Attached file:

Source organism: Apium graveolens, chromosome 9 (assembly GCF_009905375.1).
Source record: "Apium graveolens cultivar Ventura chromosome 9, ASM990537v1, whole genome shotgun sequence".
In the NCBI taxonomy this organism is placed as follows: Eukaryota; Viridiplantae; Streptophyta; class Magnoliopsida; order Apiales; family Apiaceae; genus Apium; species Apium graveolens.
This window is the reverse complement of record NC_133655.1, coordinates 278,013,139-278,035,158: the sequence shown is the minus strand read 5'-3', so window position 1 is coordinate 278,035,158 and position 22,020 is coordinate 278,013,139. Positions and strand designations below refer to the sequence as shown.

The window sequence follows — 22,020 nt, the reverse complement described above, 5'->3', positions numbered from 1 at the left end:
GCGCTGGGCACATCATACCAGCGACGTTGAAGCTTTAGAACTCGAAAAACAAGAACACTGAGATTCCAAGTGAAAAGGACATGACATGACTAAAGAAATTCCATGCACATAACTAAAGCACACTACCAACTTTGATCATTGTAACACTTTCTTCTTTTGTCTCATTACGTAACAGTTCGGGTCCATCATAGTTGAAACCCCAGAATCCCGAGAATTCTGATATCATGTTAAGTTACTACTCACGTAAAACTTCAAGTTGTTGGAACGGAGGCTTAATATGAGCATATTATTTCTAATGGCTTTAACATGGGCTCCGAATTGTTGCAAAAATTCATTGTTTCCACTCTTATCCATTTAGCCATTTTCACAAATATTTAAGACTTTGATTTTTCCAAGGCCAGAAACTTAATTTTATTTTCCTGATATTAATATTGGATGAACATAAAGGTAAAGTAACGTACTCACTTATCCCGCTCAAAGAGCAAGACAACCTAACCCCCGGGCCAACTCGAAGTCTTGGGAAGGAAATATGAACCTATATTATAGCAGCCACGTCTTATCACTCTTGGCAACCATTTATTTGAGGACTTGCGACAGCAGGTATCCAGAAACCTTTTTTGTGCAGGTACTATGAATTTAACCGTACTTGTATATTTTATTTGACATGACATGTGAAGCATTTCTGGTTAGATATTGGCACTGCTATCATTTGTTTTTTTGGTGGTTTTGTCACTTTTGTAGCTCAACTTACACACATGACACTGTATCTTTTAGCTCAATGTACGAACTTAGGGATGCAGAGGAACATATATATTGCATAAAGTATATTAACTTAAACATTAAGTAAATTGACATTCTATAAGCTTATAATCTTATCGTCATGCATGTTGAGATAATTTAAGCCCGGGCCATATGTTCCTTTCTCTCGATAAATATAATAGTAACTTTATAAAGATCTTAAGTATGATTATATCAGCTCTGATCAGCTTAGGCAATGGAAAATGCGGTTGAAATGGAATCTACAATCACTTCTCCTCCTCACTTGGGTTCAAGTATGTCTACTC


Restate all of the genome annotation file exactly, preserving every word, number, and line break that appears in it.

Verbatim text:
Source organism: Apium graveolens, chromosome 9 (assembly GCF_009905375.1).
Source record: "Apium graveolens cultivar Ventura chromosome 9, ASM990537v1, whole genome shotgun sequence".
In the NCBI taxonomy this organism is placed as follows: Eukaryota; Viridiplantae; Streptophyta; class Magnoliopsida; order Apiales; family Apiaceae; genus Apium; species Apium graveolens.
This window is the reverse complement of record NC_133655.1, coordinates 278,013,139-278,035,158: the sequence shown is the minus strand read 5'-3', so window position 1 is coordinate 278,035,158 and position 22,020 is coordinate 278,013,139. Positions and strand designations below refer to the sequence as shown.

The window sequence follows — 22,020 nt, the reverse complement described above, 5'->3', positions numbered from 1 at the left end:
GCGCTGGGCACATCATACCAGCGACGTTGAAGCTTTAGAACTCGAAAAACAAGAACACTGAGATTCCAAGTGAAAAGGACATGACATGACTAAAGAAATTCCATGCACATAACTAAAGCACACTACCAACTTTGATCATTGTAACACTTTCTTCTTTTGTCTCATTACGTAACAGTTCGGGTCCATCATAGTTGAAACCCCAGAATCCCGAGAATTCTGATATCATGTTAAGTTACTACTCACGTAAAACTTCAAGTTGTTGGAACGGAGGCTTAATATGAGCATATTATTTCTAATGGCTTTAACATGGGCTCCGAATTGTTGCAAAAATTCATTGTTTCCACTCTTATCCATTTAGCCATTTTCACAAATATTTAAGACTTTGATTTTTCCAAGGCCAGAAACTTAATTTTATTTTCCTGATATTAATATTGGATGAACATAAAGGTAAAGTAACGTACTCACTTATCCCGCTCAAAGAGCAAGACAACCTAACCCCCGGGCCAACTCGAAGTCTTGGGAAGGAAATATGAACCTATATTATAGCAGCCACGTCTTATCACTCTTGGCAACCATTTATTTGAGGACTTGCGACAGCAGGTATCCAGAAACCTTTTTTGTGCAGGTACTATGAATTTAACCGTACTTGTATATTTTATTTGACATGACATGTGAAGCATTTCTGGTTAGATATTGGCACTGCTATCATTTGTTTTTTTGGTGGTTTTGTCACTTTTGTAGCTCAACTTACACACATGACACTGTATCTTTTAGCTCAATGTACGAACTTAGGGATGCAGAGGAACATATATATTGCATAAAGTATATTAACTTAAACATTAAGTAAATTGACATTCTATAAGCTTATAATCTTATCGTCATGCATGTTGAGATAATTTAAGCCCGGGCCATATGTTCCTTTCTCTCGATAAATATAATAGTAACTTTATAAAGATCTTAAGTATGATTATATCAGCTCTGATCAGCTTAGGCAATGGAAAATGCGGTTGAAATGGAATCTACAATCACTTCTCCTCCTCACTTGGGTTCAAGTATGTCTACTC